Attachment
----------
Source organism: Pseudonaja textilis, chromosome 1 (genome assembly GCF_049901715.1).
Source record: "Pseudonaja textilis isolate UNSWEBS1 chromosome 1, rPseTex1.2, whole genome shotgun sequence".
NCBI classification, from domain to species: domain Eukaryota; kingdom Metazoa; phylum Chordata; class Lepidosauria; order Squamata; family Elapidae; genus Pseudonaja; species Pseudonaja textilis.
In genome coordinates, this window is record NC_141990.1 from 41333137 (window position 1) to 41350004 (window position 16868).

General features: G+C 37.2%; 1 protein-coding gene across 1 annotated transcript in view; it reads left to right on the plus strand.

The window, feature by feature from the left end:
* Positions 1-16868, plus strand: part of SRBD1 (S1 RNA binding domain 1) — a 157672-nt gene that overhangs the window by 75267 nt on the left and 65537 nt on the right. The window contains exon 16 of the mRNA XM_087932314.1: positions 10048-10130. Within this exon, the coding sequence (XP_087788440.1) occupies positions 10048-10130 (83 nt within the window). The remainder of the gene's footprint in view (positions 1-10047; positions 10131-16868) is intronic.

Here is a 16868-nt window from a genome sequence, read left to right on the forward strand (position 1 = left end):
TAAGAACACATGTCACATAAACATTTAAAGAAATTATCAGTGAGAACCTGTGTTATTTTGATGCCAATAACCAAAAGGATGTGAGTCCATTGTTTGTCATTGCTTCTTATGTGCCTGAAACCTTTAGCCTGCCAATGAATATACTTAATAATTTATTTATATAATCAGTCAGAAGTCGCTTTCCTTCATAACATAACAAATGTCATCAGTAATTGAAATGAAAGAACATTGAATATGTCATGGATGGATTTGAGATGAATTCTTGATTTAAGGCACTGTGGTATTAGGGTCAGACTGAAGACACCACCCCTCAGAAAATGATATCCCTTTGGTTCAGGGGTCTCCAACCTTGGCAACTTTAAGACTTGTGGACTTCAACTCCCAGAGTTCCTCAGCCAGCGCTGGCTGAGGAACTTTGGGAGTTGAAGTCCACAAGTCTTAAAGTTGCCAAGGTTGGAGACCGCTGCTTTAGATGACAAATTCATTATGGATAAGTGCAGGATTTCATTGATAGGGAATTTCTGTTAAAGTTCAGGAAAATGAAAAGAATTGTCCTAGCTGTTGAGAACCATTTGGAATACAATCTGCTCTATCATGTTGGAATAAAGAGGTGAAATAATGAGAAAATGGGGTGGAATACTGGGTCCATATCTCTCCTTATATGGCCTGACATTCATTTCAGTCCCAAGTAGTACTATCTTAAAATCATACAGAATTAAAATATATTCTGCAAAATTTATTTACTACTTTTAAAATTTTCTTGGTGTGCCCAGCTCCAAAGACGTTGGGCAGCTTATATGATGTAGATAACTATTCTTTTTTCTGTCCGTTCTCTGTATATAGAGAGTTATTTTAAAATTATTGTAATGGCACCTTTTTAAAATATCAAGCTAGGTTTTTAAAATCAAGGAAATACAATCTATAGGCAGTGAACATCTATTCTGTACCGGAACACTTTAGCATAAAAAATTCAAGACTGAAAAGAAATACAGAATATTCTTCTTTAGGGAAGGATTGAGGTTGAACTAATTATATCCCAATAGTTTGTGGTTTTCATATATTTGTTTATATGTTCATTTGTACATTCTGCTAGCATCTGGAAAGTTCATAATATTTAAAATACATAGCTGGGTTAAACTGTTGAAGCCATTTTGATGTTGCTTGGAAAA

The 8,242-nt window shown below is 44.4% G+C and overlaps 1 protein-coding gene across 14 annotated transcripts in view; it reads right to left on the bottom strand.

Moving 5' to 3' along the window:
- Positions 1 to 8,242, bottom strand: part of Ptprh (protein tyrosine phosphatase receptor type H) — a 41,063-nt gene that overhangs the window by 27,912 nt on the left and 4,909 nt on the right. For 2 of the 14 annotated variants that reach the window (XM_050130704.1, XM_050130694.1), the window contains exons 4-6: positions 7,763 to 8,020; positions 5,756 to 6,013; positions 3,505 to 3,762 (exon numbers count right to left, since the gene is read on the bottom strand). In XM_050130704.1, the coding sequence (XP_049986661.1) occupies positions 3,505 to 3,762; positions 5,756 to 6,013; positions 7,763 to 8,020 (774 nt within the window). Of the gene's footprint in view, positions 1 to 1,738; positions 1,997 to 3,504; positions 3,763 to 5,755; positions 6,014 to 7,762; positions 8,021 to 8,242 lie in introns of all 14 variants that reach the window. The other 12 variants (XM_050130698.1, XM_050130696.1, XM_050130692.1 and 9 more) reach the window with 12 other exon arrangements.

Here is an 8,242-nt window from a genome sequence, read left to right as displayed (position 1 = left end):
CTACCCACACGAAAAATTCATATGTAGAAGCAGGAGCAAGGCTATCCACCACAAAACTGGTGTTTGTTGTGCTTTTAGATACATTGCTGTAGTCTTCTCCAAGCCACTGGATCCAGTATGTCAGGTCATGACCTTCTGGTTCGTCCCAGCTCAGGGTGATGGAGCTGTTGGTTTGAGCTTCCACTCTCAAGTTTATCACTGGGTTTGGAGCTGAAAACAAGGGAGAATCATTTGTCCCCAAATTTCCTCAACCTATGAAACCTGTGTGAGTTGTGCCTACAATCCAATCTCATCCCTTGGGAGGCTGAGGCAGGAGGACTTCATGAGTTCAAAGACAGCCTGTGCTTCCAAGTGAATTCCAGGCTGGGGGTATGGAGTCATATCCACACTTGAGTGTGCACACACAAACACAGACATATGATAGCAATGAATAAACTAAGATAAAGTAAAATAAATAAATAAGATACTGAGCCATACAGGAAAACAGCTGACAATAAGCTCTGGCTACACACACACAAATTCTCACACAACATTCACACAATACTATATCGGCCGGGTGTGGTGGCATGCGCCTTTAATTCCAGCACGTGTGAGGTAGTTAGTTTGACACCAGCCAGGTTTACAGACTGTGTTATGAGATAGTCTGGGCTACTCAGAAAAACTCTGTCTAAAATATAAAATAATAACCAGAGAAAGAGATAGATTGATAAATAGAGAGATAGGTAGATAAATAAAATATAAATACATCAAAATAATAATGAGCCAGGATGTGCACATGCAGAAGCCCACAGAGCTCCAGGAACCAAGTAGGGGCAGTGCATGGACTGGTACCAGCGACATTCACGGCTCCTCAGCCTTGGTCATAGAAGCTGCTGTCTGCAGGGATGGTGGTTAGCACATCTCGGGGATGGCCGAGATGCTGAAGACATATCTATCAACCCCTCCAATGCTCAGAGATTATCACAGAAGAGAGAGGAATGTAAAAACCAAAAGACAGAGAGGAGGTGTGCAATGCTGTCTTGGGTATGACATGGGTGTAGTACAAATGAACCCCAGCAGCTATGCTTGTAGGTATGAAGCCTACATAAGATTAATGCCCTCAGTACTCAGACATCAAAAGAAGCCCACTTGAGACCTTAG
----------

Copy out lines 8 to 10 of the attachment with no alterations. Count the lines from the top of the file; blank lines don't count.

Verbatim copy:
Here is a 16868-nt window from a genome sequence, read left to right on the forward strand (position 1 = left end):
TAAGAACACATGTCACATAAACATTTAAAGAAATTATCAGTGAGAACCTGTGTTATTTTGATGCCAATAACCAAAAGGATGTGAGTCCATTGTTTGTCATTGCTTCTTATGTGCCTGAAACCTTTAGCCTGCCAATGAATATACTTAATAATTTATTTATATAATCAGTCAGAAGTCGCTTTCCTTCATAACATAACAAATGTCATCAGTAATTGAAATGAAAGAACATTGAATATGTCATGGATGGATTTGAGATGAATTCTTGATTTAAGGCACTGTGGTATTAGGGTCAGACTGAAGACACCACCCCTCAGAAAATGATATCCCTTTGGTTCAGGGGTCTCCAACCTTGGCAACTTTAAGACTTGTGGACTTCAACTCCCAGAGTTCCTCAGCCAGCGCTGGCTGAGGAACTTTGGGAGTTGAAGTCCACAAGTCTTAAAGTTGCCAAGGTTGGAGACCGCTGCTTTAGATGACAAATTCATTATGGATAAGTGCAGGATTTCATTGATAGGGAATTTCTGTTAAAGTTCAGGAAAATGAAAAGAATTGTCCTAGCTGTTGAGAACCATTTGGAATACAATCTGCTCTATCATGTTGGAATAAAGAGGTGAAATAATGAGAAAATGGGGTGGAATACTGGGTCCATATCTCTCCTTATATGGCCTGACATTCATTTCAGTCCCAAGTAGTACTATCTTAAAATCATACAGAATTAAAATATATTCTGCAAAATTTATTTACTACTTTTAAAATTTTCTTGGTGTGCCCAGCTCCAAAGACGTTGGGCAGCTTATATGATGTAGATAACTATTCTTTTTTCTGTCCGTTCTCTGTATATAGAGAGTTATTTTAAAATTATTGTAATGGCACCTTTTTAAAATATCAAGCTAGGTTTTTAAAATCAAGGAAATACAATCTATAGGCAGTGAACATCTATTCTGTACCGGAACACTTTAGCATAAAAAATTCAAGACTGAAAAGAAATACAGAATATTCTTCTTTAGGGAAGGATTGAGGTTGAACTAATTATATCCCAATAGTTTGTGGTTTTCATATATTTGTTTATATGTTCATTTGTACATTCTGCTAGCATCTGGAAAGTTCATAATATTTAAAATACATAGCTGGGTTAAACTGTTGAAGCCATTTTGATGTTGCTTGGAAAA

The 8,242-nt window shown below is 44.4% G+C and overlaps 1 protein-coding gene across 14 annotated transcripts in view; it reads right to left on the bottom strand.